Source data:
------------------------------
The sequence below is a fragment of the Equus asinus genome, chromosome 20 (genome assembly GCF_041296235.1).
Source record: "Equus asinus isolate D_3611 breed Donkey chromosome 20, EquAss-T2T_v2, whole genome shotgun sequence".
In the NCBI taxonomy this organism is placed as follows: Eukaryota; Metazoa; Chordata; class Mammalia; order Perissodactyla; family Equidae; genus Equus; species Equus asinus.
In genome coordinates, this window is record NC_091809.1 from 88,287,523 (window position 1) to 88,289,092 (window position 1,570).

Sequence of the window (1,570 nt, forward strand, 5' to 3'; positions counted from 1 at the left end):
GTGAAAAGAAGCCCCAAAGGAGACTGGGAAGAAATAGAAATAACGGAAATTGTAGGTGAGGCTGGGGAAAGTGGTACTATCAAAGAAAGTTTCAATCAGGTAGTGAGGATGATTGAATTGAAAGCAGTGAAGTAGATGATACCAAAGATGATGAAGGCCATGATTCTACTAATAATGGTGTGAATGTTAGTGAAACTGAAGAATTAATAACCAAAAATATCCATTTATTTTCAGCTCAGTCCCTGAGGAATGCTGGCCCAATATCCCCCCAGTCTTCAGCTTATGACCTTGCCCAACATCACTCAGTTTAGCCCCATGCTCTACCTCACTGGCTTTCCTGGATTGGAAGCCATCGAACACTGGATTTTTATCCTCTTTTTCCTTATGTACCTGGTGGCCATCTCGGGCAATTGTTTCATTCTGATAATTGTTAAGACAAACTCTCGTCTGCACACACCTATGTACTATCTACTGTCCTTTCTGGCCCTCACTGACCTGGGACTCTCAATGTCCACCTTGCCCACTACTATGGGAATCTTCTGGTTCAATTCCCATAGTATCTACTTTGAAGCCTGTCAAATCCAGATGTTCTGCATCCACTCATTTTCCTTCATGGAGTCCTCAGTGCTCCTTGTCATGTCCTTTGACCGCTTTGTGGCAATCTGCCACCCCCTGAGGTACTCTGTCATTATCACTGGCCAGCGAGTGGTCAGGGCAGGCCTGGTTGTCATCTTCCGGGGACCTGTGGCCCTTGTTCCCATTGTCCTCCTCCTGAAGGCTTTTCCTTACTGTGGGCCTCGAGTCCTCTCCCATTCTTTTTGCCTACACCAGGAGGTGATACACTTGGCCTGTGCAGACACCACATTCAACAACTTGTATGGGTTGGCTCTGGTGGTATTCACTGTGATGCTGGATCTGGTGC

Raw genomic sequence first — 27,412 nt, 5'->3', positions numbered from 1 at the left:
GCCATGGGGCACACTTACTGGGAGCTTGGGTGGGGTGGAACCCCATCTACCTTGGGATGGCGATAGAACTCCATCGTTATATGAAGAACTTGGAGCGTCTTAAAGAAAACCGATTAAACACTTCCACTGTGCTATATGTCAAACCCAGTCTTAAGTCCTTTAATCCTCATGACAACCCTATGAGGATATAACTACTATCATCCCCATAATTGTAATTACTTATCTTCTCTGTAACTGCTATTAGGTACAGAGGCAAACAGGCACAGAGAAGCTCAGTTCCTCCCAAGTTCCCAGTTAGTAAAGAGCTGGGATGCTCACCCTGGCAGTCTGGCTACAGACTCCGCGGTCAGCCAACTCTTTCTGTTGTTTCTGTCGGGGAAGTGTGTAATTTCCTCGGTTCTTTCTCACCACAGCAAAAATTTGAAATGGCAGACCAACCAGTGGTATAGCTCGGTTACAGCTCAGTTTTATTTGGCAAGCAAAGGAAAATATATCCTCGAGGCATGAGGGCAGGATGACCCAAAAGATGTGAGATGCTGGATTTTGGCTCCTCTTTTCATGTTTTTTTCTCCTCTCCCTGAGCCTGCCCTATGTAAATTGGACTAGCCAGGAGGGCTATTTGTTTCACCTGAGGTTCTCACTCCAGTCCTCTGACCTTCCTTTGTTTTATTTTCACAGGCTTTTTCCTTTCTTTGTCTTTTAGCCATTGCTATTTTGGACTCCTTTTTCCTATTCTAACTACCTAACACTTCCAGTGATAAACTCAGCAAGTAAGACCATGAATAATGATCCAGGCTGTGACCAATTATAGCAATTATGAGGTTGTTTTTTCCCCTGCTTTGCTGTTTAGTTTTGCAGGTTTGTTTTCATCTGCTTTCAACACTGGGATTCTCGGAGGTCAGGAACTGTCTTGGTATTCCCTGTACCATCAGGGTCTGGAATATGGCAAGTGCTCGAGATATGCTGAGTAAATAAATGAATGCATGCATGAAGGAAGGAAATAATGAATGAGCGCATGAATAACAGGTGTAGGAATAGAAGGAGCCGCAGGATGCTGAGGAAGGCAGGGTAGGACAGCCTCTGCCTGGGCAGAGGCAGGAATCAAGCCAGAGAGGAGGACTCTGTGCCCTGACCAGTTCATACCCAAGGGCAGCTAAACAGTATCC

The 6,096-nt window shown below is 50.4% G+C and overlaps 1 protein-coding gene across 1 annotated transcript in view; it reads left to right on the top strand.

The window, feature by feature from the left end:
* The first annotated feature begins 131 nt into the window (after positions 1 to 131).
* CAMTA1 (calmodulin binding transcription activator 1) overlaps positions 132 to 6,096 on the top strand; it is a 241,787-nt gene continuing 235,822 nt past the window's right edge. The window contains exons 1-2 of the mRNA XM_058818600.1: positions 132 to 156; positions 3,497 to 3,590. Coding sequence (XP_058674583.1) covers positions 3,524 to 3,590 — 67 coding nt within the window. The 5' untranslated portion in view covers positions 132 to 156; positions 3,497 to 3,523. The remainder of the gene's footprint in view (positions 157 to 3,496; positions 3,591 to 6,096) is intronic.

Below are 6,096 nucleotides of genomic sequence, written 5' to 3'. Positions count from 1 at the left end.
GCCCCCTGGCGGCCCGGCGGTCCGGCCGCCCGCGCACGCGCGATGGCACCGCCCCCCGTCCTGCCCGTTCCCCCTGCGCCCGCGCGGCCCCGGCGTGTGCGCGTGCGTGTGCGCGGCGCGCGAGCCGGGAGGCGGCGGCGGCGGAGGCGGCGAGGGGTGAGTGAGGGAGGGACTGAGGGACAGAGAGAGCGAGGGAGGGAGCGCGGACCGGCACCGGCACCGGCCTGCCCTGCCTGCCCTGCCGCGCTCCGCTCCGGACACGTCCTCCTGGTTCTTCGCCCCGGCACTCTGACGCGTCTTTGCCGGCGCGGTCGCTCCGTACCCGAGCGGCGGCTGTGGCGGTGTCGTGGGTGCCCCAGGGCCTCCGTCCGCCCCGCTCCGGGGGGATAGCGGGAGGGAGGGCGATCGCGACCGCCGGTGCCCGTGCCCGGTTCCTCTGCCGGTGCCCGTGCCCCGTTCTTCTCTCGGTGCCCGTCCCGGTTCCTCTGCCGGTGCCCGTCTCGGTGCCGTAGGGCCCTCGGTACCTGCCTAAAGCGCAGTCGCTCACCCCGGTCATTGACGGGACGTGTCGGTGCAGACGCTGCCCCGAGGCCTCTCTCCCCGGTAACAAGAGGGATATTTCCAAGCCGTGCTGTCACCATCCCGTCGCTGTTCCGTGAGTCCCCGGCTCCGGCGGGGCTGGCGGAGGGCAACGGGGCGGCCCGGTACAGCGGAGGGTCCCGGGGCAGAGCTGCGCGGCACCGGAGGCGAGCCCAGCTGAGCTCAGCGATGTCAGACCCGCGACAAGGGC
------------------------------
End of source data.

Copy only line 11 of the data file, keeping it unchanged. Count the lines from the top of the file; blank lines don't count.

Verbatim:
* The first annotated feature begins 131 nt into the window (after positions 1 to 131).